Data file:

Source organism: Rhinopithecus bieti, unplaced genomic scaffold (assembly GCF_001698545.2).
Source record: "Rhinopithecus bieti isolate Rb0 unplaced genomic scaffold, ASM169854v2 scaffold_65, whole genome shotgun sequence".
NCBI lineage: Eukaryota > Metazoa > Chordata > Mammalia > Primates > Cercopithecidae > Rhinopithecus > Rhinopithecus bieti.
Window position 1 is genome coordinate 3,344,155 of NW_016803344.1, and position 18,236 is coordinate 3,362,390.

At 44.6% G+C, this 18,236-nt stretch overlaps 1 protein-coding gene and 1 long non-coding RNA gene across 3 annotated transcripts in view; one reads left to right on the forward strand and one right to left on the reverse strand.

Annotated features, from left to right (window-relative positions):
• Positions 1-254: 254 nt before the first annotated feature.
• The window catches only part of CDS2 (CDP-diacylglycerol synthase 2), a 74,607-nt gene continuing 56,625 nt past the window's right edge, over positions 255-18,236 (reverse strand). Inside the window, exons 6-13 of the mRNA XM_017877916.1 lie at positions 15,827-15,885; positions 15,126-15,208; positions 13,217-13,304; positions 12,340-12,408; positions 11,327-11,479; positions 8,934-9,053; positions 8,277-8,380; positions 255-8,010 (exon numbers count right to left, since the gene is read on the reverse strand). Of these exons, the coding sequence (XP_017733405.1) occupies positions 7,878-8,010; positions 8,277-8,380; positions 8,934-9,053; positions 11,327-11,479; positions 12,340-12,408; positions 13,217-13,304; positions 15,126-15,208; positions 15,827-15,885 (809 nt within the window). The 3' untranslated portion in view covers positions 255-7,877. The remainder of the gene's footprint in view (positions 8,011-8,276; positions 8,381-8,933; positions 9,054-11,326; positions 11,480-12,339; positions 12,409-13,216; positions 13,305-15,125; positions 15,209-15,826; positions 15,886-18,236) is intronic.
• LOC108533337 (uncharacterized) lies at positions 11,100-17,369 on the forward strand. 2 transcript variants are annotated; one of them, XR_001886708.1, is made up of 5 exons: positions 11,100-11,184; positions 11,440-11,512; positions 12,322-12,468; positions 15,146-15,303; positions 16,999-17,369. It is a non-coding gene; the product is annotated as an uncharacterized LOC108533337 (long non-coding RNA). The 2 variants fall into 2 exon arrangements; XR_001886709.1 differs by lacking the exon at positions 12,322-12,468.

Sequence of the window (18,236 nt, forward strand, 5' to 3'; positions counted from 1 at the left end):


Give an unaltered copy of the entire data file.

Source organism: Rhinopithecus bieti, unplaced genomic scaffold (assembly GCF_001698545.2).
Source record: "Rhinopithecus bieti isolate Rb0 unplaced genomic scaffold, ASM169854v2 scaffold_65, whole genome shotgun sequence".
NCBI lineage: Eukaryota > Metazoa > Chordata > Mammalia > Primates > Cercopithecidae > Rhinopithecus > Rhinopithecus bieti.
Window position 1 is genome coordinate 3,344,155 of NW_016803344.1, and position 18,236 is coordinate 3,362,390.

At 44.6% G+C, this 18,236-nt stretch overlaps 1 protein-coding gene and 1 long non-coding RNA gene across 3 annotated transcripts in view; one reads left to right on the forward strand and one right to left on the reverse strand.

Annotated features, from left to right (window-relative positions):
• Positions 1-254: 254 nt before the first annotated feature.
• The window catches only part of CDS2 (CDP-diacylglycerol synthase 2), a 74,607-nt gene continuing 56,625 nt past the window's right edge, over positions 255-18,236 (reverse strand). Inside the window, exons 6-13 of the mRNA XM_017877916.1 lie at positions 15,827-15,885; positions 15,126-15,208; positions 13,217-13,304; positions 12,340-12,408; positions 11,327-11,479; positions 8,934-9,053; positions 8,277-8,380; positions 255-8,010 (exon numbers count right to left, since the gene is read on the reverse strand). Of these exons, the coding sequence (XP_017733405.1) occupies positions 7,878-8,010; positions 8,277-8,380; positions 8,934-9,053; positions 11,327-11,479; positions 12,340-12,408; positions 13,217-13,304; positions 15,126-15,208; positions 15,827-15,885 (809 nt within the window). The 3' untranslated portion in view covers positions 255-7,877. The remainder of the gene's footprint in view (positions 8,011-8,276; positions 8,381-8,933; positions 9,054-11,326; positions 11,480-12,339; positions 12,409-13,216; positions 13,305-15,125; positions 15,209-15,826; positions 15,886-18,236) is intronic.
• LOC108533337 (uncharacterized) lies at positions 11,100-17,369 on the forward strand. 2 transcript variants are annotated; one of them, XR_001886708.1, is made up of 5 exons: positions 11,100-11,184; positions 11,440-11,512; positions 12,322-12,468; positions 15,146-15,303; positions 16,999-17,369. It is a non-coding gene; the product is annotated as an uncharacterized LOC108533337 (long non-coding RNA). The 2 variants fall into 2 exon arrangements; XR_001886709.1 differs by lacking the exon at positions 12,322-12,468.

Sequence of the window (18,236 nt, forward strand, 5' to 3'; positions counted from 1 at the left end):